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Ozark - Reparations - Review: Choices Have Consequences

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"Ozark" is finally back and the first episode proves why this is one of the most exciting shows of the last few years. Before starting watching it, my expectations were pretty high, especially when I saw the trailer for season 2. Laura Linney seemed to be the secret weapon of the season and I can assure you she is.

Marty's idea to open up a casino is moving forward. It's all of course a front to launder money and distribute the heroin produced by the Byrde's newest associates, Darlene and Jacob Snell. Let's not forget that Darlene blew up Del's face after he called her a "redneck" and, of course, things got really complicated. The cartel hasn't heard or seen Del in a very long time, that's why they send one of their associates, Helen, their cartel's Chicago-based lawyer, played with raw honesty by Janet McTeer.

But what I think it's really at the core of the show is the marriage between Marty and Wendy. It seems like things are finally on the right track, but in the Ozarks, you never know.
I especially loved the first episode because Laura Linney had the chance to stand out, by showing her incredible political skills while trying to convince a wealthy man named Charles Wilkes to support the bill that will give them permission to build the casino. It was lobbying 101 for Wendy, who ended up doing what every political show has taught us: opposition research. I came across that term, for the first time, on "The Good Wife" and I had no idea what that meant. It is the practice of obtaining compromising information on a candidate or a specific person in order to sway their vote or to get something in return.
It was exciting to see Wendy doing what she has always been capable of doing and it was pretty great for me to see Laura Linney play a character that you never see her play.

One of the most interesting characters of the show, Ruth Langmore, suddenly finds her life altered when her father gets out of prison. It is soon clear what kind of person he is. Despotic, abusive and unloving. Ruth seems to be quite scared of him but she also proves to be a woman who knows her way around a business and has plans for the cousins. It probably has everything to do with the fact that she killed her uncles, but it's nice to see her in a sort of motherly way. I actually felt fro her when Marty offered her a job and decided to help learn the ropes. She did not say thank you with words, she did it with her eyes. She truly is a great character and Julia Garner is amazing at playing her, especially in her silences more than when she speaks.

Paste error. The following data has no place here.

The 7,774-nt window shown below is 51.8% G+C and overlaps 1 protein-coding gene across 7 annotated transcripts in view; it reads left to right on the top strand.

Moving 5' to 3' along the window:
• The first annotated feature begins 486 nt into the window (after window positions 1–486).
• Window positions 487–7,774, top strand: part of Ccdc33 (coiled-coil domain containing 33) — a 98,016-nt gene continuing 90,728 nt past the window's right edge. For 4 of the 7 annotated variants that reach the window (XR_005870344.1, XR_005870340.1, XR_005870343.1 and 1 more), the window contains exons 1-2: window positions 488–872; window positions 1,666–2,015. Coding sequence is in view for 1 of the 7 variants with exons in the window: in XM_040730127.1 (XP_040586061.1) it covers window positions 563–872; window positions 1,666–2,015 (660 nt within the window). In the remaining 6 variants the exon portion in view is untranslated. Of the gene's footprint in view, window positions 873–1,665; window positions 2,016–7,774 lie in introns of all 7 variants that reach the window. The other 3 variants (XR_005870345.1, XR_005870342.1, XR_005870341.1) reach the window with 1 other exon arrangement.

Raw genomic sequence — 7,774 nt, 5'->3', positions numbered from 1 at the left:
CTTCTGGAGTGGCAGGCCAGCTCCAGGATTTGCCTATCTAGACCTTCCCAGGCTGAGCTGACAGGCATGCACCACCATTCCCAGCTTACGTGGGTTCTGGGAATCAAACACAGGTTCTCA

I have to mention the fact that Marty and Wendy's kids (Jonah and Charlotte) would probably have a very interesting arc this season. They seem to be putting up their own activities, starting with some cash that Charlotte stole from his dad's laundered money. I have to say that they kind of remind of Grace and Zach from "The Good Wife" (I know, The Good Wife, again! Sorry, I loved it!) and how they managed to live their lives outside of their parents' shadows. They both walked their way through accepting that, even if young, they can actually be smart (or even smarter) than their parents, without them noticing.

This first episode was pretty solid and it paved the way for the entire season. Jason Bateman is really good at playing Marty. He never overplays him, he never tries to be dimish drama for the sake of the moment. He is even funny when he's not supposed to be funny, because he can balance grit with comedy, without making either of them pointless and over the top.
If I start talking about Laura Linney, I would probably never stop. The depth of her acting knows no bounds, the way she plays Wendy is slightly different from last season. Here, she takes center stage. She is the mind that you never see behind an operation. Marty is great with numbers, she is great with people. Can you tell that I love her? Because I do.

Shout-out to Harry Yulin, who plays Buddy. The fact that he wanders around the house, knowing what he knows and no one in the family minds, makes him the perfect ally to the Byrdes. The whole situation makes him a sort of guardian and I'm here for it.

Jason Bateman directs a wonderful first episode of the new season, with power. The scene between him and Laura Linney, after being confronted by Helen and talked to the Snells, was intense. It seemed to just be a conversation between husband and wife but it was so much more. It was accepting that their actions have terrible consequences and that sometimes, they are risking way too much.

Favorite line:
Wendy: "So that's it? We go back in that house, we go to bed, we wake up in the morning, we kiss the kids?".
Marty: "That's exactly what we do".

I can't wait to see where this season goes. I can't wait to see how all the characters will develop.
What did you guys think of this first episode? Let me know in the comments below!

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